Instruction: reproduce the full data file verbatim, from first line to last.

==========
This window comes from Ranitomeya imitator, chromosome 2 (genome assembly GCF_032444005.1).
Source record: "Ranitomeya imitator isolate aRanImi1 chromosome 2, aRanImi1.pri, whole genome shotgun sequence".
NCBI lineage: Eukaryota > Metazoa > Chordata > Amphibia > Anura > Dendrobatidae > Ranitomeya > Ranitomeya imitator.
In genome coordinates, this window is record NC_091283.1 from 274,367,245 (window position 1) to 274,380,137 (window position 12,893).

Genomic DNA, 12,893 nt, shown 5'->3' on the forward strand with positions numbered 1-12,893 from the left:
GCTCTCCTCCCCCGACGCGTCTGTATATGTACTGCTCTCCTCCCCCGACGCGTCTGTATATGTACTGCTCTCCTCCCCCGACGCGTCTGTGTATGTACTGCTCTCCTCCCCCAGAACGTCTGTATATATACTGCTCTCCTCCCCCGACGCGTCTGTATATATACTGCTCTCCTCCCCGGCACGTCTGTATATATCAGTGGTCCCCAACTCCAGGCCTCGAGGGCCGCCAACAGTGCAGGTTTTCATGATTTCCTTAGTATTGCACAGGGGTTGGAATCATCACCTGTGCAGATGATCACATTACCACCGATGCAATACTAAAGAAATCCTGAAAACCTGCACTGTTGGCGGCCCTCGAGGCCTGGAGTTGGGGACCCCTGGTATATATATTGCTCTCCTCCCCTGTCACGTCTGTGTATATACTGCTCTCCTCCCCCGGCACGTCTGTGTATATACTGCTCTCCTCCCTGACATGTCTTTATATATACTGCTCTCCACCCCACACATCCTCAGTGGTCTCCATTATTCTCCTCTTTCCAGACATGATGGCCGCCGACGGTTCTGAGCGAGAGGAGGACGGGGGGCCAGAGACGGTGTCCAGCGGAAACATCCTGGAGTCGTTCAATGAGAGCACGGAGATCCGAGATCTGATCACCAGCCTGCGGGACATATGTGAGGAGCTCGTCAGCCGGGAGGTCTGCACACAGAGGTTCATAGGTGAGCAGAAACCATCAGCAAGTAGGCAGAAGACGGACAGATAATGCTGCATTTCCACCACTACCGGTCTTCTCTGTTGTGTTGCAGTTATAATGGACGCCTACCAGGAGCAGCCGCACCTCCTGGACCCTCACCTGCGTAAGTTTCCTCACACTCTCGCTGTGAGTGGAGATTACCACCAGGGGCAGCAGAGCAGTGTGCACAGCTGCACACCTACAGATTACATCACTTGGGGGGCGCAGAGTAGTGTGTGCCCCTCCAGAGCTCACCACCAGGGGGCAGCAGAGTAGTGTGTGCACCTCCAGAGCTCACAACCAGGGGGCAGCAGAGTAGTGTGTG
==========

This window comes from Ranitomeya imitator, chromosome 2 (genome assembly GCF_032444005.1).
Source record: "Ranitomeya imitator isolate aRanImi1 chromosome 2, aRanImi1.pri, whole genome shotgun sequence".
NCBI lineage: Eukaryota > Metazoa > Chordata > Amphibia > Anura > Dendrobatidae > Ranitomeya > Ranitomeya imitator.
In genome coordinates, this window is record NC_091283.1 from 274,367,245 (window position 1) to 274,380,137 (window position 12,893).

Genomic DNA, 12,893 nt, shown 5'->3' on the forward strand with positions numbered 1-12,893 from the left:
GCTCTCCTCCCCCGACGCGTCTGTATATGTACTGCTCTCCTCCCCCGACGCGTCTGTATATGTACTGCTCTCCTCCCCCGACGCGTCTGTGTATGTACTGCTCTCCTCCCCCAGAACGTCTGTATATATACTGCTCTCCTCCCCCGACGCGTCTGTATATATACTGCTCTCCTCCCCGGCACGTCTGTATATATCAGTGGTCCCCAACTCCAGGCCTCGAGGGCCGCCAACAGTGCAGGTTTTCATGATTTCCTTAGTATTGCACAGGGGTTGGAATCATCACCTGTGCAGATGATCACATTACCACCGATGCAATACTAAAGAAATCCTGAAAACCTGCACTGTTGGCGGCCCTCGAGGCCTGGAGTTGGGGACCCCTGGTATATATATTGCTCTCCTCCCCTGTCACGTCTGTGTATATACTGCTCTCCTCCCCCGGCACGTCTGTGTATATACTGCTCTCCTCCCTGACATGTCTTTATATATACTGCTCTCCACCCCACACATCCTCAGTGGTCTCCATTATTCTCCTCTTTCCAGACATGATGGCCGCCGACGGTTCTGAGCGAGAGGAGGACGGGGGGCCAGAGACGGTGTCCAGCGGAAACATCCTGGAGTCGTTCAATGAGAGCACGGAGATCCGAGATCTGATCACCAGCCTGCGGGACATATGTGAGGAGCTCGTCAGCCGGGAGGTCTGCACACAGAGGTTCATAGGTGAGCAGAAACCATCAGCAAGTAGGCAGAAGACGGACAGATAATGCTGCATTTCCACCACTACCGGTCTTCTCTGTTGTGTTGCAGTTATAATGGACGCCTACCAGGAGCAGCCGCACCTCCTGGACCCTCACCTGCGTAAGTTTCCTCACACTCTCGCTGTGAGTGGAGATTACCACCAGGGGCAGCAGAGCAGTGTGCACAGCTGCACACCTACAGATTACATCACTTGGGGGGCGCAGAGTAGTGTGTGCCCCTCCAGAGCTCACCACCAGGGGGCAGCAGAGTAGTGTGTGCACCTCCAGAGCTCACAACCAGGGGGCAGCAGAGTAGTGTGTG